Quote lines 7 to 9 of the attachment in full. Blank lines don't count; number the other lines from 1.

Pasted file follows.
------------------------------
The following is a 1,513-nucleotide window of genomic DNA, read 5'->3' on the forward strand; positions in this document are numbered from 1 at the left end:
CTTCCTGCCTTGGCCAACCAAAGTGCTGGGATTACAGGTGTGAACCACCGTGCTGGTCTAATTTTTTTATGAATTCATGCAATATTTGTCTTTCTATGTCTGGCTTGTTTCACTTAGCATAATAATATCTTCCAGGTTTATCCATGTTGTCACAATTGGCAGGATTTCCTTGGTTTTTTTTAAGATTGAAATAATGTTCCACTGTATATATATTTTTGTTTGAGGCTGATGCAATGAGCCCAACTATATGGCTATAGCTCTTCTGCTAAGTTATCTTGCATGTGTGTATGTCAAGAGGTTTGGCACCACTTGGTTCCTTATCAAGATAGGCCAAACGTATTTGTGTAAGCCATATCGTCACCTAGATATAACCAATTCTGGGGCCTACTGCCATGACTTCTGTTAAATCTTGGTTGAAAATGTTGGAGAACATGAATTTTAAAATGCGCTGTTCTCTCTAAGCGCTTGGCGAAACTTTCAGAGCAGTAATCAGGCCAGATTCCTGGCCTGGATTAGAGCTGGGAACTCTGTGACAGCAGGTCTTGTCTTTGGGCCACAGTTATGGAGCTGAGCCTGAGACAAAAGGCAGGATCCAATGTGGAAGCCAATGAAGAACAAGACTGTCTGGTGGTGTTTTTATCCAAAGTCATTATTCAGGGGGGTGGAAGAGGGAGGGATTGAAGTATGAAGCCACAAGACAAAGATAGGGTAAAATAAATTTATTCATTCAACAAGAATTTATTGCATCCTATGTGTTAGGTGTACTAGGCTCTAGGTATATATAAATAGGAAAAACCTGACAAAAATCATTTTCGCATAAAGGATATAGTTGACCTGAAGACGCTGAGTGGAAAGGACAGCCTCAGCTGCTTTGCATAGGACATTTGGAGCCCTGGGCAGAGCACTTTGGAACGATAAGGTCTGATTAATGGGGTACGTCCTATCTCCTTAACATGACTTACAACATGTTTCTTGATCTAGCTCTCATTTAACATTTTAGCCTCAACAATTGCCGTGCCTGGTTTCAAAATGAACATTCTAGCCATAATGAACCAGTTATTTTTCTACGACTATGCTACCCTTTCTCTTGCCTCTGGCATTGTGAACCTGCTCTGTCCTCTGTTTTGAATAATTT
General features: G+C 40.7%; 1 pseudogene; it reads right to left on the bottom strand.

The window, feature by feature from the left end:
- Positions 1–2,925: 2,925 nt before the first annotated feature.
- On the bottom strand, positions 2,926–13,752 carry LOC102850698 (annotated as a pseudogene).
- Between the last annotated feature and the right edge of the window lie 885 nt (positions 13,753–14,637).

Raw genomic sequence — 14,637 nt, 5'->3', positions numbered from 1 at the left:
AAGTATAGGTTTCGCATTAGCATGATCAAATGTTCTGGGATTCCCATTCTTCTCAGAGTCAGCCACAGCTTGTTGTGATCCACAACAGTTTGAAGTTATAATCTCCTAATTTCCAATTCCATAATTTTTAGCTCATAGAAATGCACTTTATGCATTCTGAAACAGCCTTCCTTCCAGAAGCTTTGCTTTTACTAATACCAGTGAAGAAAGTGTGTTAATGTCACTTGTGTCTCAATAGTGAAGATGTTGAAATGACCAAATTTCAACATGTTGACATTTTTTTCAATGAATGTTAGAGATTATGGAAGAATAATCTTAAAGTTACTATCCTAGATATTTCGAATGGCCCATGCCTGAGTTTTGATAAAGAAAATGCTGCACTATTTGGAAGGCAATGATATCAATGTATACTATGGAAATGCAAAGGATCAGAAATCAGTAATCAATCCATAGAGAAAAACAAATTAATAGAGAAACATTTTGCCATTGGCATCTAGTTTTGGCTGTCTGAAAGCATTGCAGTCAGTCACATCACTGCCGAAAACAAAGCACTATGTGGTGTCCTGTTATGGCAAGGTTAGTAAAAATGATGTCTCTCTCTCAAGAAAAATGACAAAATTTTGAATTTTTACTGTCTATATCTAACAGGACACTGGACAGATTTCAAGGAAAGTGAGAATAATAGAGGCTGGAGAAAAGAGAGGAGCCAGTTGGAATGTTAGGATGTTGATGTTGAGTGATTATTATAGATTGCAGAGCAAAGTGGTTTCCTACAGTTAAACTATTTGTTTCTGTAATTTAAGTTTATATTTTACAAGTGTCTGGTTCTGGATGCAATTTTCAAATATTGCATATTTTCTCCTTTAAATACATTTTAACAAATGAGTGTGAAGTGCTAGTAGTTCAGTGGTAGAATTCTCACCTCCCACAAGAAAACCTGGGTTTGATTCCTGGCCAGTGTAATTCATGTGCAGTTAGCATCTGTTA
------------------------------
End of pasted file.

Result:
- Between the last annotated feature and the right edge of the window lie 885 nt (positions 13,753–14,637).

Raw genomic sequence — 14,637 nt, 5'->3', positions numbered from 1 at the left:
AAGTATAGGTTTCGCATTAGCATGATCAAATGTTCTGGGATTCCCATTCTTCTCAGAGTCAGCCACAGCTTGTTGTGATCCACAACAGTTTGAAGTTATAATCTCCTAATTTCCAATTCCATAATTTTTAGCTCATAGAAATGCACTTTATGCATTCTGAAACAGCCTTCCTTCCAGAAGCTTTGCTTTTACTAATACCAGTGAAGAAAGTGTGTTAATGTCACTTGTGTCTCAATAGTGAAGATGTTGAAATGACCAAATTTCAACATGTTGACATTTTTTTCAATGAATGTTAGAGATTATGGAAGAATAATCTTAAAGTTACTATCCTAGATATTTCGAATGGCCCATGCCTGAGTTTTGATAAAGAAAATGCTGCACTATTTGGAAGGCAATGATATCAATGTATACTATGGAAATGCAAAGGATCAGAAATCAGTAATCAATCCATAGAGAAAAACAAATTAATAGAGAAACATTTTGCCATTGGCATCTAGTTTTGGCTGTCTGAAAGCATTGCAGTCAGTCACATCACTGCCGAAAACAAAGCACTATGTGGTGTCCTGTTATGGCAAGGTTAGTAAAAATGATGTCTCTCTCTCAAGAAAAATGACAAAATTTTGAATTTTTACTGTCTATATCTAACAGGACACTGGACAGATTTCAAGGAAAGTGAGAATAATAGAGGCTGGAGAAAAGAGAGGAGCCAGTTGGAATGTTAGGATGTTGATGTTGAGTGATTATTATAGATTGCAGAGCAAAGTGGTTTCCTACAGTTAAACTATTTGTTTCTGTAATTTAAGTTTATATTTTACAAGTGTCTGGTTCTGGATGCAATTTTCAAATATTGCATATTTTCTCCTTTAAATACATTTTAACAAATGAGTGTGAAGTGCTAGTAGTTCAGTGGTAGAATTCTCACCTCCCACAAGAAAACCTGGGTTTGATTCCTGGCCAGTGTAATTCATGTGCAGTTAGCATCTGTTA